An important editorial from Richard Cohen of the Washington Post today – Cohen is a left-of-center writer who is pro-choice on abortion – called Support Choice, Not Roe.
…I no longer see abortion as directly related to sexual freedom or feminism, and I no longer see it strictly as a matter of personal privacy, either. It entails questions about life — maybe more so at the end of the process than at the beginning, but life nonetheless.
This is not a fashionable view in some circles, but it is one that usually gets grudging acceptance when I mention it. I know of no one who has flipped on the abortion issue, but I do know of plenty of people who no longer think of it as a minor procedure that only prudes and right-wingers oppose. The antiabortion movement has made headway.
If a Supreme Court ruling is going to affect so many people then it ought to rest on perfectly clear logic and up-to-date science. Roe, with its reliance on trimesters and viability, has a musty feel to it, and its argument about privacy raises more questions than it answers. For instance, if the right to an abortion is a matter of privacy then why, asked Princeton professor Robert P. George in the New York Times, is recreational drug use not? You may think you ought to have the right to get high any way you want, but it’s hard to find that right in the Constitution. George asks the same question about prostitution. Legalize it, if you want — two consenting adults, after all — but keep Jefferson, Madison and the rest of the boys out of it.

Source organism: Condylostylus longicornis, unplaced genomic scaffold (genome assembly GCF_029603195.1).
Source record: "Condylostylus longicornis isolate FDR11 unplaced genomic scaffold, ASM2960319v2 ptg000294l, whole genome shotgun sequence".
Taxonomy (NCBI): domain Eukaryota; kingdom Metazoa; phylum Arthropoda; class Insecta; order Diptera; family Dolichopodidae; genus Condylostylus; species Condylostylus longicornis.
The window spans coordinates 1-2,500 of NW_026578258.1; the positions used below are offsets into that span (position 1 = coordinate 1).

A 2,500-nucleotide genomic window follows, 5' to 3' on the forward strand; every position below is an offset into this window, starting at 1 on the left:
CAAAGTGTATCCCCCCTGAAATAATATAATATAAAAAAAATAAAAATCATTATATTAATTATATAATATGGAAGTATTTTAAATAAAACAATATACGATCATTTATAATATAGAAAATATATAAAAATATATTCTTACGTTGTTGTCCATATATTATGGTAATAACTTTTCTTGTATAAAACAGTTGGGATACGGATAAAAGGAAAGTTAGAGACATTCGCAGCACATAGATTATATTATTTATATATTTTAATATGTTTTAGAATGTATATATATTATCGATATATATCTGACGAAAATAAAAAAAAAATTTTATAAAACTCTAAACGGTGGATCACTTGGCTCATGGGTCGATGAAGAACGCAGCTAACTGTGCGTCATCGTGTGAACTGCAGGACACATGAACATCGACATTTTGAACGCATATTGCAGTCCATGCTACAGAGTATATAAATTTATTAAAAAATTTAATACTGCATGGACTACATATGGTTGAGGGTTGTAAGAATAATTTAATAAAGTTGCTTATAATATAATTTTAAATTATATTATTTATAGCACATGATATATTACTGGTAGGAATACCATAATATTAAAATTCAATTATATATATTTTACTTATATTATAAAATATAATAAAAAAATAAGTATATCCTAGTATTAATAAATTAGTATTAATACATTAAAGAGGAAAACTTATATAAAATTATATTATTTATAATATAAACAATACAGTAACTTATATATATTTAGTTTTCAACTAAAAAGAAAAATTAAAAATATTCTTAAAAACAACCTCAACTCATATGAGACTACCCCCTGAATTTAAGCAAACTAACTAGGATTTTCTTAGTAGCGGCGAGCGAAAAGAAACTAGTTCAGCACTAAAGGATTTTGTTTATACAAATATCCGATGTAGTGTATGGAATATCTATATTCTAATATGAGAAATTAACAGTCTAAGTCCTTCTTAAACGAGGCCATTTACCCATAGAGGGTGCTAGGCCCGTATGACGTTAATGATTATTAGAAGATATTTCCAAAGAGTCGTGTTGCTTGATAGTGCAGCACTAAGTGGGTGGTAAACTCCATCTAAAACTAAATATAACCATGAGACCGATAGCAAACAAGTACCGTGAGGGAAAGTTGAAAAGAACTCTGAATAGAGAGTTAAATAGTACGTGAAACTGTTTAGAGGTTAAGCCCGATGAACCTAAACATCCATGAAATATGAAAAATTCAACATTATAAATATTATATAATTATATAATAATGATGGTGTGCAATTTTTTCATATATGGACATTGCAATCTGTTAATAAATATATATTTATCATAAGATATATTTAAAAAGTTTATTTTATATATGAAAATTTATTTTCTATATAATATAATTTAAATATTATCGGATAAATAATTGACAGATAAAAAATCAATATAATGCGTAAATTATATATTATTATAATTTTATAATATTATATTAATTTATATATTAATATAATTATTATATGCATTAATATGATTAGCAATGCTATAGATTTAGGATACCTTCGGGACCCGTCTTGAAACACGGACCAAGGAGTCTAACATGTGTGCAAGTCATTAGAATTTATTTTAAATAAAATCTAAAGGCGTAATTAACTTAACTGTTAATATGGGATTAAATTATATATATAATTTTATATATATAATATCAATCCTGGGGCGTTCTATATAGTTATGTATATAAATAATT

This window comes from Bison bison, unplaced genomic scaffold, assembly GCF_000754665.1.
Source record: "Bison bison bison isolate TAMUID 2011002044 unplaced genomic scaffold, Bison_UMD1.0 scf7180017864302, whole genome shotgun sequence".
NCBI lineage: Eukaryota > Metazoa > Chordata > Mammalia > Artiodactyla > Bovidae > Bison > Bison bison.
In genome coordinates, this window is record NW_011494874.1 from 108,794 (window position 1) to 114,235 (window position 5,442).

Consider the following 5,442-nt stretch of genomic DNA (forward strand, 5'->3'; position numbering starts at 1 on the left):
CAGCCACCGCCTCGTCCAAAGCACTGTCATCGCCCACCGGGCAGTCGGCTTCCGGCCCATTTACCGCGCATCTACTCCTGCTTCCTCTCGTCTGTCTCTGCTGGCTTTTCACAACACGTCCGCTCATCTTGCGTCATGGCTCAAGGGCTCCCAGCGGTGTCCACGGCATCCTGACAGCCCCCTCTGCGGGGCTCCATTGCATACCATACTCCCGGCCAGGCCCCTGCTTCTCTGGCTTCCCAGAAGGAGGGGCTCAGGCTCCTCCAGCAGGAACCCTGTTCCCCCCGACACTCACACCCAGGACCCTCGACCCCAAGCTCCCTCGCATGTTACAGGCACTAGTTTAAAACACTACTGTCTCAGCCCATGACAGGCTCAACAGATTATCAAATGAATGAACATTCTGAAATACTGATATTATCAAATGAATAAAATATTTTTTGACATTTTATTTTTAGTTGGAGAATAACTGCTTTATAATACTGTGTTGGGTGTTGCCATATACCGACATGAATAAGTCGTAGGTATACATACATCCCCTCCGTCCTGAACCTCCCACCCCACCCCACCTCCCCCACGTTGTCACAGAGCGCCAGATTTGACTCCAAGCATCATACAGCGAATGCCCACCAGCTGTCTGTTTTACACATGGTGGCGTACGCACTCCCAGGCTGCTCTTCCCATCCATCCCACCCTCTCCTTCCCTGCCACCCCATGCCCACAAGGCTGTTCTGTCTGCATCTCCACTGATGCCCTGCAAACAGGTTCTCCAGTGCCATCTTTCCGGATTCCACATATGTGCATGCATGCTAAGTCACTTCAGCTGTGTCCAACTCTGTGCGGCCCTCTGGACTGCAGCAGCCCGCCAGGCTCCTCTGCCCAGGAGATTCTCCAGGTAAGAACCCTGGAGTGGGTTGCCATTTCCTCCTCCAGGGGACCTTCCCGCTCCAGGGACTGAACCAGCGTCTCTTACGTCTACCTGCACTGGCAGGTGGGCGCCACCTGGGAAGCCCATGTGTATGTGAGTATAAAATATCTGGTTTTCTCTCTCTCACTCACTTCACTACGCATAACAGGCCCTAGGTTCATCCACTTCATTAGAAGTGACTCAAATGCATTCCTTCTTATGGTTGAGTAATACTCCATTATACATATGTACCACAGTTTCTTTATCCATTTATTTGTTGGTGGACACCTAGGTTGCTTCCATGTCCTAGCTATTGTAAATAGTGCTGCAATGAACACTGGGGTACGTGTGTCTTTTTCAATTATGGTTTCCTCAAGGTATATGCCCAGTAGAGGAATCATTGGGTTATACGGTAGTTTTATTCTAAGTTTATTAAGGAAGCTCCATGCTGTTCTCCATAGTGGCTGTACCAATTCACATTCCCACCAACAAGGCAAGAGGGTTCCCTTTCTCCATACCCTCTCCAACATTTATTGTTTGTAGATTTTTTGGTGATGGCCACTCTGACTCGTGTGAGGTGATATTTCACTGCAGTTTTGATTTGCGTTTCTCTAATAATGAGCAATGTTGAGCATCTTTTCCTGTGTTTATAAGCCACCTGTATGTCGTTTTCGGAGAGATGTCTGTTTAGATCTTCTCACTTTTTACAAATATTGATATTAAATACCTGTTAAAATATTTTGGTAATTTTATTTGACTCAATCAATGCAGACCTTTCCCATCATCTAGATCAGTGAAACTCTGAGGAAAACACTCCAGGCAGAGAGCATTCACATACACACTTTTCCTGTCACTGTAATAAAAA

Conservatives — and some liberals — have long argued that the right to an abortion ought to be regulated by states. They have a point. My guess is that the more populous states would legalize it, the smaller ones would not, and most women would be protected. The prospect of some women traveling long distances to secure an abortion does not cheer me — I’m pro-choice, I repeat — but it would relieve us all from having to defend a Supreme Court decision whose reasoning has not held up. It seems more fiat than argument.
For liberals, the trick is to untether abortion rights from Roe. The former can stand even if the latter falls. The difficulty of doing this is obvious. Roe has become so encrusted with precedent that not even the White House will say how Harriet Miers would vote on it, even though she is rigorously antiabortion and politically conservative. Still, a bad decision is a bad decision. If the best we can say for it is that the end justifies the means, then we have not only lost the argument — but a bit of our soul as well.
Cohen doesn’t have it quite right when he says, “If a Supreme Court ruling is going to affect so many people then it ought to rest on perfectly clear logic and up-to-date science.” A Supreme Court ruling is supposed to rest on the laws as written, including the Constitution. Of course we’d like laws to reflect clear logic and up-to-date science, but that’s the job of Congress, not the courts. But over all, this is a powerful article. When a pro-choice Democrat, writing for one of the largest newspapers in the nation, comes out and says it wouldn’t be the end of the world if Roe vs. Wade were overturned, it could be very helpful in further shifting the debate. It’s a sure sign of improvement that such thoughts can even be uttered in the polite company of elite East coast liberal opinion.
Our position has always been that the U.S. Constitution simply doesn’t address the abortion issue, and that whether one is personally pro-choice or pro-life is a separate question.